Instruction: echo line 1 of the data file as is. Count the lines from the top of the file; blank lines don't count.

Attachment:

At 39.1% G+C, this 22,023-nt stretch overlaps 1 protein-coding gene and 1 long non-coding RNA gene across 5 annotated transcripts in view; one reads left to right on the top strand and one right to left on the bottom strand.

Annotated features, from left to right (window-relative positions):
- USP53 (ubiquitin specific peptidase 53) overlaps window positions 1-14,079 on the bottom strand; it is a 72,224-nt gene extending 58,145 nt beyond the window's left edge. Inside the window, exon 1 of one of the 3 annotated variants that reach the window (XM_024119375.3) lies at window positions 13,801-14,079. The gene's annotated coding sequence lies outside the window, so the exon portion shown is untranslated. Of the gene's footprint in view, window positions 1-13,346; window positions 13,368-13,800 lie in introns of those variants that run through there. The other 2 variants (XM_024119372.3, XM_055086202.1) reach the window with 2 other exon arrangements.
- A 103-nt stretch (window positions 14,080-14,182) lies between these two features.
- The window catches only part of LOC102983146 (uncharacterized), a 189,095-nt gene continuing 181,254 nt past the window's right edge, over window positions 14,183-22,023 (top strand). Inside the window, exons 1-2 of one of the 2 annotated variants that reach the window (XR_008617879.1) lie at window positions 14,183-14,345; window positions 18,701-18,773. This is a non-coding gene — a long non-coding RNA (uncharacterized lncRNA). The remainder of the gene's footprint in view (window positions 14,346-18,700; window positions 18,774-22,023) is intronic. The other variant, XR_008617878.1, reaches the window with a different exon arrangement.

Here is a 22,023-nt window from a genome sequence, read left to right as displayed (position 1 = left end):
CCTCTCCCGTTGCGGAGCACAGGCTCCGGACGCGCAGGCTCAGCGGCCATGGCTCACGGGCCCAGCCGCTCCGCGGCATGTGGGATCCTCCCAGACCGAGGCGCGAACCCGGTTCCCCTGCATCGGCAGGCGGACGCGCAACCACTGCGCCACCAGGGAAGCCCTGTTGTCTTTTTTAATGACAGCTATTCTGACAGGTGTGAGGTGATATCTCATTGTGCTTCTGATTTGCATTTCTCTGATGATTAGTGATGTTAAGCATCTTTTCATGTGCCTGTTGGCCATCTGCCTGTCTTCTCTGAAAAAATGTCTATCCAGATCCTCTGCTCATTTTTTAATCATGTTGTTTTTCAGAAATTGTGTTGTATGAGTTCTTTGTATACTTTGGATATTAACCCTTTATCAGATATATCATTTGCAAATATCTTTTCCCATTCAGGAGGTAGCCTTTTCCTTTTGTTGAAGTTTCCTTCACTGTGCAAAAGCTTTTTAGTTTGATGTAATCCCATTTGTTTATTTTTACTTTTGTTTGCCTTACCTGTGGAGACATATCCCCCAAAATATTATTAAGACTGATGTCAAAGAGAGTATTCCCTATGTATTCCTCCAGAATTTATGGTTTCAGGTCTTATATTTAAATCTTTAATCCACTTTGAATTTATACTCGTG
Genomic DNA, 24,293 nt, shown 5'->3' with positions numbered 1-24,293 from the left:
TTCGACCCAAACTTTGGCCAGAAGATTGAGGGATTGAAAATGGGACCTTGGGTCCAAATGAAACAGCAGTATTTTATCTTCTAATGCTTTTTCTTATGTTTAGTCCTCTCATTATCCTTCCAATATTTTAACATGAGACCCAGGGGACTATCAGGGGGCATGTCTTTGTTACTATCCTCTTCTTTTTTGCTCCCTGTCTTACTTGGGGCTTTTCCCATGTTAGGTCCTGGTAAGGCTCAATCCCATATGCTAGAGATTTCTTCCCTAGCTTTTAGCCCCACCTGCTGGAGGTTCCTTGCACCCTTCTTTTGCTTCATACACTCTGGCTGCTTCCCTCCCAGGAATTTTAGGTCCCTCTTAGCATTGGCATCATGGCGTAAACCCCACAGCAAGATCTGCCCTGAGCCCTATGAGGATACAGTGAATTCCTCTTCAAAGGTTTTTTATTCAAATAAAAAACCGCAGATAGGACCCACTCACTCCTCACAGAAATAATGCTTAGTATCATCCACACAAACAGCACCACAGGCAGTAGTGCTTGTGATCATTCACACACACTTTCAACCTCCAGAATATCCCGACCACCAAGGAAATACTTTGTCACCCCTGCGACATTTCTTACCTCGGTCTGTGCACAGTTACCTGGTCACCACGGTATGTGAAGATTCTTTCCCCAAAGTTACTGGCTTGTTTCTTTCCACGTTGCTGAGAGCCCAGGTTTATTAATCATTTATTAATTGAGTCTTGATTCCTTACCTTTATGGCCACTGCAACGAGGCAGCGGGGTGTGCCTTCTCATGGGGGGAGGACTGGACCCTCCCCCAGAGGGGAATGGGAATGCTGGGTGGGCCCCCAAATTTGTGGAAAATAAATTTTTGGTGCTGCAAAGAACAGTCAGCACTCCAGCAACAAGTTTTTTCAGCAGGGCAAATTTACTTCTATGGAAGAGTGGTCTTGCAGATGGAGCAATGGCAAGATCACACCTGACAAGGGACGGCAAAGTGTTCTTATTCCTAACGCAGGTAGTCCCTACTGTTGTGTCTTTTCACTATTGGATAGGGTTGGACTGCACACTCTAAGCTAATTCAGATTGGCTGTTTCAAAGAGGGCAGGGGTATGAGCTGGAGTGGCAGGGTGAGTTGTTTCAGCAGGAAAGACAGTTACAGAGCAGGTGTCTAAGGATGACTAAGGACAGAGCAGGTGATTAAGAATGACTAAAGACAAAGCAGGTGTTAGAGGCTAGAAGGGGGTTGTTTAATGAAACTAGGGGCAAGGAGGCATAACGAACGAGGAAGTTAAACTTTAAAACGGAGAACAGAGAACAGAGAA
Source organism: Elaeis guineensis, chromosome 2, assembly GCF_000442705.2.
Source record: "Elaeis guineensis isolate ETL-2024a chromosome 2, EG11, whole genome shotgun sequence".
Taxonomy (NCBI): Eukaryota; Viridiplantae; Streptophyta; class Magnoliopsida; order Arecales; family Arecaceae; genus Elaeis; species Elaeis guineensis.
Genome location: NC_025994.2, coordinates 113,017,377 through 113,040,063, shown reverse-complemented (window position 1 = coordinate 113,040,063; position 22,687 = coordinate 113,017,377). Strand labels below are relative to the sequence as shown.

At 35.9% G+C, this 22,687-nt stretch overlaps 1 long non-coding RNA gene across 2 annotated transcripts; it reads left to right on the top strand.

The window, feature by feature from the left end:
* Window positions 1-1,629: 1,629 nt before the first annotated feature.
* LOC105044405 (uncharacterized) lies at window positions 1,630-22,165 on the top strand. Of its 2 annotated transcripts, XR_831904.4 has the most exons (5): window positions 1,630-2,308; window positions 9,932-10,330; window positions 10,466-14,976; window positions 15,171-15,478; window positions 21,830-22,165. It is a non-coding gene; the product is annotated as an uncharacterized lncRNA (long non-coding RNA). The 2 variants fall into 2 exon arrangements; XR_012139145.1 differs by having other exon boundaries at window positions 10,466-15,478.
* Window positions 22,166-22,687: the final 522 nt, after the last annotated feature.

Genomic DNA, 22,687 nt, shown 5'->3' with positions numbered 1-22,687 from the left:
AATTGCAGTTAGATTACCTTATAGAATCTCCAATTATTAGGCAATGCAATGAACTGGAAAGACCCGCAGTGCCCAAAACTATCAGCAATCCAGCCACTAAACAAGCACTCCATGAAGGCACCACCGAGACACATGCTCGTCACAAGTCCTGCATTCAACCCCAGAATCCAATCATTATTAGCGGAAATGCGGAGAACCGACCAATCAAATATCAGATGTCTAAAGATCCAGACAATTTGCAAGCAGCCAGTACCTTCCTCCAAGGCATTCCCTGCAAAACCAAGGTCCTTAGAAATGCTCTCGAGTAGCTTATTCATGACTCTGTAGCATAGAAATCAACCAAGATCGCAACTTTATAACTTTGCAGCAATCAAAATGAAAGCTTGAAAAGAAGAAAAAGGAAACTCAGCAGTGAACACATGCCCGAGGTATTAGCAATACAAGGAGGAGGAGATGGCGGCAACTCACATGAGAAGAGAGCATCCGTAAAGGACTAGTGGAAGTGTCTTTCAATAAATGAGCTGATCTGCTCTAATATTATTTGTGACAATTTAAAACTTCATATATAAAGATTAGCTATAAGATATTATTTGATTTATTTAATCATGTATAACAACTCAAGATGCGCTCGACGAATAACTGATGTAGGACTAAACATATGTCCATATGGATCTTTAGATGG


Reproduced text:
At 39.1% G+C, this 22,023-nt stretch overlaps 1 protein-coding gene and 1 long non-coding RNA gene across 5 annotated transcripts in view; one reads left to right on the top strand and one right to left on the bottom strand.